Legendary singer and musician Billy Joel, a descendant of Holocaust survivors, thinks it’s crazy that Nazis are marching in American streets without getting assaulted.
In a recent interview with music site Vulture, Joel told writer David Marchese that Nazis getting more and more emboldened and showing their faces in public is an affront to all the men who fought and died eradicating Nazism in World War II.
“To me, what happened in Charlottesville was like war. When Trump said there were good people on both sides—there are no good Nazis. There are no good Ku Klux Klan people. Don’t equivocate that shit,” Joel said. “I think about my old man: Most of his family was murdered in Auschwitz. He was able to get out but then got drafted and went in the U.S. Army. He risked his life in Europe to defeat Nazism. A lot of men from his generation did the same thing.”
“So when those guys see punks walking around with swastikas, how do they keep from taking a baseball bat and bashing those crypto-Nazis over the head?” The singer asked rhetorically. “Those creeps are going to march through the streets of my country? Uh-uh.”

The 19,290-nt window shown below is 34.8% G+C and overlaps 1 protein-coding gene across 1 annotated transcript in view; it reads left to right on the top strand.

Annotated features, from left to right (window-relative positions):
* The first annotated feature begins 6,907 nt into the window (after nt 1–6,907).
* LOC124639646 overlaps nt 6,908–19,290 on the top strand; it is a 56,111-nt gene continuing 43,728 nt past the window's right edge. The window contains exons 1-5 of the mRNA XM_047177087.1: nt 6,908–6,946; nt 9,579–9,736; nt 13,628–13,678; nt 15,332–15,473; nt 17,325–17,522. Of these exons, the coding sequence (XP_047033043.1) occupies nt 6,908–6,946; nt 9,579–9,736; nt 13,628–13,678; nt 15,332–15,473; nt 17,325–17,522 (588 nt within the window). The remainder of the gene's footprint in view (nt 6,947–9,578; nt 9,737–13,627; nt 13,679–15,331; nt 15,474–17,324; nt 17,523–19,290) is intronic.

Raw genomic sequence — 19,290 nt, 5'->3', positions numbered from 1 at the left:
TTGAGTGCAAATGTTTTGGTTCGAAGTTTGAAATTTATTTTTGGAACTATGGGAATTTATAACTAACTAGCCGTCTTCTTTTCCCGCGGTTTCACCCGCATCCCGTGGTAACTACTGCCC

Billy Joel’s opinion of how Nazis should be treated in America flies in the face of the calls for “civility” being trotted out by centrist politicians and establishment media outlets. Following a clash between masked Anti-Fascist Action (Antifa) protesters and neo-Nazis in Berkeley, the Washington Post ran an article titled “Black-clad antifa members attack peaceful right-wing demonstrators in Berkeley.” House Minority Leader Nancy Pelosi (D-California) issued a statement condemning “antifa violence” following the Berkeley clashes.
Curiously, the Post‘s editors did not clarify why people who affiliate with an ideology calling for ethnic cleansing can be classified as “peaceful.” And Rep. Pelosi’s statement made no such condemnation of the neo-Nazis marching in Berkeley.
Even though the ideology hundreds of thousands of Americans died to defeat has now taken root and grown in America, Congress is now taking action to criminalize the groups fighting Nazis, rather than against Nazis themselves. Rep. Dan Donovan (R-New York) recently introduced the “Unmasking Antifa Act of 2018,” which implements a prison sentence of up to 15 years if someone wearing a mask at a protest merely “intimidates” someone at that protest.
Scott Alden is a freelance contributor covering national politics, education, and environmental issues. He is a proud Toledo University graduate, and lives in the suburbs of Detroit.